I would like to write about a fabulous bar I went to in Whitehorse that served a wide selection of Belgian beer but, unfortunately, it doesn’t exist.
Instead, I recently went to the Chambar Restaurant in downtown Vancouver and was greeted by one of the best beer menus in miles – all Belgian. Chambar is a trendy, bustling restaurant where the beautiful people of Vancouver converge. But don’t let that dissuade you, even unfashionable Yukoners like myself can get a table without attitude. The beer menu offers over 50 Belgian beers, including blondes, dubbels, tripels, sour beers, wits, as well as four beers from Belgian Trappist breweries. (Oh, and the food is spectacular).
Trappist beers are a kind of “appellation-controllé” sort of like Scotch or Champagne. The name was formalized in 1997 as a way to protect and promote Trappist beers. The Trappists are a branch of the Cistercian order of Catholic monks and nuns who are do-it-yourself types, making their own bread, cheese, liqueurs and, of course, beer.
To be a Trappist beer, the beer has to be brewed in a Trappist monastery. Any other beer, even if it is brewed in the style of these beers or with affiliation to another type of monastery, can only be called an abbey beer. There are eight Trappist breweries in the world. Six are scattered around Belgium and make the following beers: Westmalle, Westvleteren, Orval, Rochefort, Chimay and Achel. The other two are in the Netherlands and Austria.
There is no singular Trappist style. The various Trappist breweries make light session ales, rich and malty dubbels, strong golden tripels and many other styles.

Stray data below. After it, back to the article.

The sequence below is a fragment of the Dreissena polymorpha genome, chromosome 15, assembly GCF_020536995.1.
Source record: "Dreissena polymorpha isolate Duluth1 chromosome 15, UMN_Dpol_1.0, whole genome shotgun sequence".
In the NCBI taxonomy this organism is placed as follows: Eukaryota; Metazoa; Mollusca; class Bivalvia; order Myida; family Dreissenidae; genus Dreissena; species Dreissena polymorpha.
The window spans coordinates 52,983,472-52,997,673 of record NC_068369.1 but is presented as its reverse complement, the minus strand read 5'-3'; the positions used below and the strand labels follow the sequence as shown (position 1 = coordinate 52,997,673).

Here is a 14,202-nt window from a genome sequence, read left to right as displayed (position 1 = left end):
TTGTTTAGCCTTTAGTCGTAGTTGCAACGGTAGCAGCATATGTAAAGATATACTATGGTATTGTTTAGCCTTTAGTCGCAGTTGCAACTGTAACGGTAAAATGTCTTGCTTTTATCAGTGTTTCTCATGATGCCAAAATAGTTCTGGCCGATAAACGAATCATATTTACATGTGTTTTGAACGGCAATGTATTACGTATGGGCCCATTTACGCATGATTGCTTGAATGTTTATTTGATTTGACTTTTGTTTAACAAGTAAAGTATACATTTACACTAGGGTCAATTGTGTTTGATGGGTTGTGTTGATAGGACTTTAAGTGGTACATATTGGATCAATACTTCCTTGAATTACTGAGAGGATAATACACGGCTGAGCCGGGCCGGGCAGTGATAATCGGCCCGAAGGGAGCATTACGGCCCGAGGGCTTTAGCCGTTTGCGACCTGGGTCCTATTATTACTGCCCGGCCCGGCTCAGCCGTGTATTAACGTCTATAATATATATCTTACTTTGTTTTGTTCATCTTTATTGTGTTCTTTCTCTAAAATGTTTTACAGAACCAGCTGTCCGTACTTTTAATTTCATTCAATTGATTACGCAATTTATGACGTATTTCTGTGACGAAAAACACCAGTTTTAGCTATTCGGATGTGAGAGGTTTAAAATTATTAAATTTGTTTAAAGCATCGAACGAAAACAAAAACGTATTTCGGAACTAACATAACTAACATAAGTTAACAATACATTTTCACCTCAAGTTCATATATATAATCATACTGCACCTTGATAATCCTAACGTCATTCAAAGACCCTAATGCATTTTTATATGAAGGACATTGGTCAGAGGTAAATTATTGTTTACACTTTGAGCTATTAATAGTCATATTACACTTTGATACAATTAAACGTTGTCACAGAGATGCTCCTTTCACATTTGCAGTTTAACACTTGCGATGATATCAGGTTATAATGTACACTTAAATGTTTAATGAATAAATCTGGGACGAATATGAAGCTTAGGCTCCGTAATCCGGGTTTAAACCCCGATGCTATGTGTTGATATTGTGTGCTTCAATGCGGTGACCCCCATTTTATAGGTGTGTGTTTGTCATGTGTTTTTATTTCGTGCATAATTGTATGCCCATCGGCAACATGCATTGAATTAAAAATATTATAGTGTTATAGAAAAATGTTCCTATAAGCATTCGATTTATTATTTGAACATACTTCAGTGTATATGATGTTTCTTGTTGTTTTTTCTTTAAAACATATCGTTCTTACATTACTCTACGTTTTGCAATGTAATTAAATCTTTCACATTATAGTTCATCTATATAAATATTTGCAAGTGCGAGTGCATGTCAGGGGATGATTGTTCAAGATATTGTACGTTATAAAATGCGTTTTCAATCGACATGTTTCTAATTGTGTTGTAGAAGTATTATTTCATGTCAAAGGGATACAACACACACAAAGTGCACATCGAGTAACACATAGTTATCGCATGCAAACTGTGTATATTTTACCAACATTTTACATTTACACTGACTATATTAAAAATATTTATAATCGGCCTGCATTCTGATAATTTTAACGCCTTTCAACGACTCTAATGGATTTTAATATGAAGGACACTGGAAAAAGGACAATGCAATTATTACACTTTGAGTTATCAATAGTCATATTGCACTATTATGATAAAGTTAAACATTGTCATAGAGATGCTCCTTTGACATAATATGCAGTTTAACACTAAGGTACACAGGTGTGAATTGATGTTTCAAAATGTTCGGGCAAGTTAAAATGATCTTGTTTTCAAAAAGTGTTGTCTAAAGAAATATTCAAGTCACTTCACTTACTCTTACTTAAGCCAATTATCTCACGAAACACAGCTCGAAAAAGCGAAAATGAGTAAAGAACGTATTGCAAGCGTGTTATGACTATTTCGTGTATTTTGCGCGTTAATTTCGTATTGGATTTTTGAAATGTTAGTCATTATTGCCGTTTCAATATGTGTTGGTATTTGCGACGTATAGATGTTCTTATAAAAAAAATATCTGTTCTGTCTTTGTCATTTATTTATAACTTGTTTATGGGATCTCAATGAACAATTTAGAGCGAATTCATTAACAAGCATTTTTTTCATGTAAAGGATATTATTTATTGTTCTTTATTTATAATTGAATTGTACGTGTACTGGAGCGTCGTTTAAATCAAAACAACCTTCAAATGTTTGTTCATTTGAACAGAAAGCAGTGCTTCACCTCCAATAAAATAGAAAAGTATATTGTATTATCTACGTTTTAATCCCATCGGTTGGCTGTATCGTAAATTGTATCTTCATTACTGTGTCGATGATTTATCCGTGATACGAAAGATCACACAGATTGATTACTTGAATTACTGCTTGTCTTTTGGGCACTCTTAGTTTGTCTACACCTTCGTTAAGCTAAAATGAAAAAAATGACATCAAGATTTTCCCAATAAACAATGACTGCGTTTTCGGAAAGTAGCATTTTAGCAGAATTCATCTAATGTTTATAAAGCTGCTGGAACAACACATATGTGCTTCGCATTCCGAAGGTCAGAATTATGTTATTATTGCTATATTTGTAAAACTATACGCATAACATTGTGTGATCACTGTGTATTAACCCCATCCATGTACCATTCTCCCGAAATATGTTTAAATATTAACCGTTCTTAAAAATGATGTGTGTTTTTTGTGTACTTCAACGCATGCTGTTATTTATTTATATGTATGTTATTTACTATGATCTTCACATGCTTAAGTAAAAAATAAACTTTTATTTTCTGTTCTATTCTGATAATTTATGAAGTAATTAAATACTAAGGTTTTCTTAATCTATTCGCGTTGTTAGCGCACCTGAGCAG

Most of these breweries only brew a few different styles for public sale. Some of the beers are widely distributed, others are more rare.
Up until 2011, the Westvleteren Trappist brewery in Flanders didn’t sell their beer outside the grounds of the monastery. These monks only brew enough beer to make a modest amount of money to help maintain their monastic lifestyle and support their charitable works.
You can’t find any Trappist beers at the Whitehorse liquor store, but they are widely available in southern Canada. For a near approximation, try some of the Unibroue beers such as La Fin du Monde, which is a Belgian-style tripel. These Unibroue beers don’t have the refinement or the depth of the Trappist beers, but they are brewed in the Belgian style and are the closest facsimile available in our small city.
One of the better-known Trappist breweries is Chimay, at Notre-Dame de Scourmont Abbey. It is nestled in the south part of Belgium, near the French border. Three Chimay beers are available to the public and are exported widely: Blue, which is 9% alcohol by volume (abv); Red, which is 7% abv; and White, which is 7% abv. These beers have hints of jasmine, apples hazelnuts, muscat grapes, almonds and caramel. Give one of these a whirl the next time you travel outside if you want to taste what hundreds of years of brewing tradition can do for a beer.